Why is God so accessible and His presence without mediation in the New Jerusalem? Because Jesus has made the once and for all sacrifice that covered all our sins. He interceded for us by means of His own blood, so that we can approach God’s throne of grace with confidence. Jesus’ death on the cross has reconciled the brokenness of our relationship with God, and cleansed us from sin, so His people can be a pure, cleansed, and holy bride, radiant before God.
All of this stands in stark contrast to another image in Revelation. The holy city, New Jerusalem, is half of a pair of contrasting images in the book of Revelation. In contrast to the holy, bride-city of New Jerusalem, is the corrupt prostitute city of Babylon, in chapter 18, which represents all ungodliness, sin, and what is detestable and in opposition to God. That city Babylon, stands as the Satanic parody and mockery of all that is good and true. It represents the lure and seduction of the world that would draw us away from God through sexual immorality, sensuality, luxurious living, and her delicacies. Babylon persecutes the saints of God and has their blood on their hands.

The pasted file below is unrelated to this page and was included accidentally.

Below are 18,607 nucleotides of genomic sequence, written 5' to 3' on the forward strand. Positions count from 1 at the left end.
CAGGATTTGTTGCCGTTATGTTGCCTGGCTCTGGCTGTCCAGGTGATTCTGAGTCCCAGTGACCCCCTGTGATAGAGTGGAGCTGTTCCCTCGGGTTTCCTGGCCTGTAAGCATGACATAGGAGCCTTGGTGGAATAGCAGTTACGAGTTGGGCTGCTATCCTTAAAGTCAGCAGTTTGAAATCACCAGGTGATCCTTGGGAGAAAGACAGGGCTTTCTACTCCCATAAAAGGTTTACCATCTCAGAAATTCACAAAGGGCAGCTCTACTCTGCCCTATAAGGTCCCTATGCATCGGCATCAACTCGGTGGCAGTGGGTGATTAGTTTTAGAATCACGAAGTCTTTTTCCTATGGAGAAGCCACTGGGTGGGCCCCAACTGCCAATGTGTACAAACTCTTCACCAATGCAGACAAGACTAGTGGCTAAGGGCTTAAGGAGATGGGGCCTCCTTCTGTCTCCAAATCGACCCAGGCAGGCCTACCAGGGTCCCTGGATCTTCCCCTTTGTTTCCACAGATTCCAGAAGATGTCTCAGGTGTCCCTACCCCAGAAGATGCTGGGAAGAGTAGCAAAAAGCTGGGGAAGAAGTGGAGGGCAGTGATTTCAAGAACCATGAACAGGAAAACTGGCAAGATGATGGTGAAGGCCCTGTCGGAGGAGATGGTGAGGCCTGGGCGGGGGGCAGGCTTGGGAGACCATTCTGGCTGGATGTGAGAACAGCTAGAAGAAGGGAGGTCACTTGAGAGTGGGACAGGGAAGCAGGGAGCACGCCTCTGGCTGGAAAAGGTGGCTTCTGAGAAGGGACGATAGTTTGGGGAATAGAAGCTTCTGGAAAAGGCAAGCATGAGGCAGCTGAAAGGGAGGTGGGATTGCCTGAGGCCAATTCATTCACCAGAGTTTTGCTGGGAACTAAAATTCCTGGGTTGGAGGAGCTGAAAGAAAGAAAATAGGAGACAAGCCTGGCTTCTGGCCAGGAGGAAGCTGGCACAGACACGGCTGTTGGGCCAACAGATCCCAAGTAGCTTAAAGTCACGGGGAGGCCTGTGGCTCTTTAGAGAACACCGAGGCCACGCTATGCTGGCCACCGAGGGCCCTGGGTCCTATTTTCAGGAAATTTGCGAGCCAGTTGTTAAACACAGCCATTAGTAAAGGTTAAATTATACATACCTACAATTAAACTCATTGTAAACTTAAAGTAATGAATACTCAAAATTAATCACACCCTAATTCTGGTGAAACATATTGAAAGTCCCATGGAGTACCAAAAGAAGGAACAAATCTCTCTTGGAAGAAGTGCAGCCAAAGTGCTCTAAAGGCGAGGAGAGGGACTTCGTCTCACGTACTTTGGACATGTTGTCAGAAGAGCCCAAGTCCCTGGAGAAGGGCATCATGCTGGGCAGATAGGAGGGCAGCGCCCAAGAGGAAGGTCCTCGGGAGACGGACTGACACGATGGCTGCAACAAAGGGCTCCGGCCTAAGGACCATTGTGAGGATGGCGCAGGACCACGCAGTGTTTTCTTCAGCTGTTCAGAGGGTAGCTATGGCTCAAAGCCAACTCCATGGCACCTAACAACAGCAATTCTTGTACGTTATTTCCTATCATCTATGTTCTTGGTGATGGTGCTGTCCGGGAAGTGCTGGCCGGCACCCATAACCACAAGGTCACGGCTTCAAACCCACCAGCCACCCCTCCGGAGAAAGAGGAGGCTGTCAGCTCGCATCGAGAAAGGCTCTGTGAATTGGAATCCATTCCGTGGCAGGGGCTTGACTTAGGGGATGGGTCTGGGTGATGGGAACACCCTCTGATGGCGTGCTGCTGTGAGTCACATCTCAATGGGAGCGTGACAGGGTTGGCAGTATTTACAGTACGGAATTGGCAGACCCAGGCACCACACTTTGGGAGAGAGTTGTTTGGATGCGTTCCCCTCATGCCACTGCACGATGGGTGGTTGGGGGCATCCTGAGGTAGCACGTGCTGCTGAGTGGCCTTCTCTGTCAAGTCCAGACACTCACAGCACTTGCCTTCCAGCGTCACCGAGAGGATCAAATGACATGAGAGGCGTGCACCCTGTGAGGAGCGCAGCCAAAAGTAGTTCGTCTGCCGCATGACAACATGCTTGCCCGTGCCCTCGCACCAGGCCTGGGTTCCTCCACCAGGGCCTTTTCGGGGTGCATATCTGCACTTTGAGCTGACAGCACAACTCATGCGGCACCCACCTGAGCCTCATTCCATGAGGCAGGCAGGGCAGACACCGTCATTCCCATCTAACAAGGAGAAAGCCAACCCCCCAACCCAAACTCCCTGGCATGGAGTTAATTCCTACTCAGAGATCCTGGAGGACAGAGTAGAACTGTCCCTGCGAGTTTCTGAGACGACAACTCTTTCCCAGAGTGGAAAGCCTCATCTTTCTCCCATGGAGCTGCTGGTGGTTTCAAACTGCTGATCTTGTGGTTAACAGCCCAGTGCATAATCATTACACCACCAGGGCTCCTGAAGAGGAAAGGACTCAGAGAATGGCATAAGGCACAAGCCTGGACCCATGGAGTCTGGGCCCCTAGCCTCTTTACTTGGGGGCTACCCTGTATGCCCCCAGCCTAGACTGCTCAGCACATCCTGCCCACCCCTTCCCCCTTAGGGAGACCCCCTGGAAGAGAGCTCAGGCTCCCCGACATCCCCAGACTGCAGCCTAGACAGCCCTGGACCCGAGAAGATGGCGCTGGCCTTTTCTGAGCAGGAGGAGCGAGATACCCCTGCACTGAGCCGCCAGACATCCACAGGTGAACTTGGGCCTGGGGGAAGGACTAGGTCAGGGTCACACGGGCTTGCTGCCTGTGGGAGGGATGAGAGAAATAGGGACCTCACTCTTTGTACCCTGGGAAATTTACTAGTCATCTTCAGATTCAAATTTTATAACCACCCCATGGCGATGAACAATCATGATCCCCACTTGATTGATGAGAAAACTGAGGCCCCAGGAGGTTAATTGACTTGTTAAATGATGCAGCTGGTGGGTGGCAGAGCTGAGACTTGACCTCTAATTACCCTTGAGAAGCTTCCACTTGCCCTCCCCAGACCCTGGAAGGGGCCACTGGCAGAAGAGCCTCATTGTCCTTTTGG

So to see the New Jerusalem exalted in glory and free of all that is detestable and false, is a resounding message of victory over the forces of evil that have assaulted and persecuted the people of God. It’s a message that God’s people can at last enjoy rest and security from the countless afflictions, pains, and miseries of this life. How does that help us now? It helps us to reframe and understand the terrors, struggles, and events of this life, in the bigger picture of eternity. It helps us to see the forces of evil in this world as a spiritual assault marshalled against God and His people—but an assault that is doomed for ultimate failure and destruction. It assures us that our feeble struggles are not in vain, but they precede the shining glory of God’s people at rest with Him.